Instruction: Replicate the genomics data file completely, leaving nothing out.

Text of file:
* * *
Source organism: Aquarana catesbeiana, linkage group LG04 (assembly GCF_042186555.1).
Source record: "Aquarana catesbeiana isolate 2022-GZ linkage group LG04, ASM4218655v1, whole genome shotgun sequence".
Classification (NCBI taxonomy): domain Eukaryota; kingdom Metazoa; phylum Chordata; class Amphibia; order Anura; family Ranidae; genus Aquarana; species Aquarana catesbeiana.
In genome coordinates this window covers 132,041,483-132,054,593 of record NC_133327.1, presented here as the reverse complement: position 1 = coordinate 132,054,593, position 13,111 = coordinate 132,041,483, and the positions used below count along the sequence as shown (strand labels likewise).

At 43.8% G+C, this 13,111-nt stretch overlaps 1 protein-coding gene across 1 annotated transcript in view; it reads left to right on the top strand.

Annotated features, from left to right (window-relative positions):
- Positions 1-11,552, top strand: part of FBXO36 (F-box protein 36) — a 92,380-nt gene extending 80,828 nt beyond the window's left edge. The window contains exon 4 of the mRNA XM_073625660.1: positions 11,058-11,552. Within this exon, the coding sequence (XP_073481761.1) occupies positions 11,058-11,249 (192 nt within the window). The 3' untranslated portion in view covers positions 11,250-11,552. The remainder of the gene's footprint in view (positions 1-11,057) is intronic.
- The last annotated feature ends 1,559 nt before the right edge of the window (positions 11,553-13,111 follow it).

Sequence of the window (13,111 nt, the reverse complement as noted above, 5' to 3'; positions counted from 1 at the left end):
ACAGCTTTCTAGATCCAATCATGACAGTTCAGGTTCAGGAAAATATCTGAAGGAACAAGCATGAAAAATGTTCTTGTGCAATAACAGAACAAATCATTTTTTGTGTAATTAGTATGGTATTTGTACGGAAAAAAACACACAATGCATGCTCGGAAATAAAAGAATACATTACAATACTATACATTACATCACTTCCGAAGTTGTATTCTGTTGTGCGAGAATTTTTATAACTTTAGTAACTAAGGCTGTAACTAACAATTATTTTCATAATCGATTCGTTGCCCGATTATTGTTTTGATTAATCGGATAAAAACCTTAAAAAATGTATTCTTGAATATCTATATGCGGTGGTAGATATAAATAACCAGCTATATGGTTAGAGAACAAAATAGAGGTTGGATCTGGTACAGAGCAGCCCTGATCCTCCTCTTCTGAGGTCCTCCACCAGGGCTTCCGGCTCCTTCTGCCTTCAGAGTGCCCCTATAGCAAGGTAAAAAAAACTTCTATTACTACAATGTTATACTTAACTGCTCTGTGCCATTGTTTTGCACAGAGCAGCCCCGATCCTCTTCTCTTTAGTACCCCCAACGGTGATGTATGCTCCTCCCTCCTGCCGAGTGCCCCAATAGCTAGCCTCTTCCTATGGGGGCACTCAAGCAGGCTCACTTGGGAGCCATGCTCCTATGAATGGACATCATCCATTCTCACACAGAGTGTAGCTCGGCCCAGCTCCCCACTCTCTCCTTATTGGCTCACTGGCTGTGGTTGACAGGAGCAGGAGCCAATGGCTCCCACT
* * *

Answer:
Source organism: Aquarana catesbeiana, linkage group LG04 (assembly GCF_042186555.1).
Source record: "Aquarana catesbeiana isolate 2022-GZ linkage group LG04, ASM4218655v1, whole genome shotgun sequence".
Classification (NCBI taxonomy): domain Eukaryota; kingdom Metazoa; phylum Chordata; class Amphibia; order Anura; family Ranidae; genus Aquarana; species Aquarana catesbeiana.
In genome coordinates this window covers 132,041,483-132,054,593 of record NC_133327.1, presented here as the reverse complement: position 1 = coordinate 132,054,593, position 13,111 = coordinate 132,041,483, and the positions used below count along the sequence as shown (strand labels likewise).

At 43.8% G+C, this 13,111-nt stretch overlaps 1 protein-coding gene across 1 annotated transcript in view; it reads left to right on the top strand.

Annotated features, from left to right (window-relative positions):
- Positions 1-11,552, top strand: part of FBXO36 (F-box protein 36) — a 92,380-nt gene extending 80,828 nt beyond the window's left edge. The window contains exon 4 of the mRNA XM_073625660.1: positions 11,058-11,552. Within this exon, the coding sequence (XP_073481761.1) occupies positions 11,058-11,249 (192 nt within the window). The 3' untranslated portion in view covers positions 11,250-11,552. The remainder of the gene's footprint in view (positions 1-11,057) is intronic.
- The last annotated feature ends 1,559 nt before the right edge of the window (positions 11,553-13,111 follow it).

Sequence of the window (13,111 nt, the reverse complement as noted above, 5' to 3'; positions counted from 1 at the left end):
ACAGCTTTCTAGATCCAATCATGACAGTTCAGGTTCAGGAAAATATCTGAAGGAACAAGCATGAAAAATGTTCTTGTGCAATAACAGAACAAATCATTTTTTGTGTAATTAGTATGGTATTTGTACGGAAAAAAACACACAATGCATGCTCGGAAATAAAAGAATACATTACAATACTATACATTACATCACTTCCGAAGTTGTATTCTGTTGTGCGAGAATTTTTATAACTTTAGTAACTAAGGCTGTAACTAACAATTATTTTCATAATCGATTCGTTGCCCGATTATTGTTTTGATTAATCGGATAAAAACCTTAAAAAATGTATTCTTGAATATCTATATGCGGTGGTAGATATAAATAACCAGCTATATGGTTAGAGAACAAAATAGAGGTTGGATCTGGTACAGAGCAGCCCTGATCCTCCTCTTCTGAGGTCCTCCACCAGGGCTTCCGGCTCCTTCTGCCTTCAGAGTGCCCCTATAGCAAGGTAAAAAAAACTTCTATTACTACAATGTTATACTTAACTGCTCTGTGCCATTGTTTTGCACAGAGCAGCCCCGATCCTCTTCTCTTTAGTACCCCCAACGGTGATGTATGCTCCTCCCTCCTGCCGAGTGCCCCAATAGCTAGCCTCTTCCTATGGGGGCACTCAAGCAGGCTCACTTGGGAGCCATGCTCCTATGAATGGACATCATCCATTCTCACACAGAGTGTAGCTCGGCCCAGCTCCCCACTCTCTCCTTATTGGCTCACTGGCTGTGGTTGACAGGAGCAGGAGCCAATGGCTCCCACT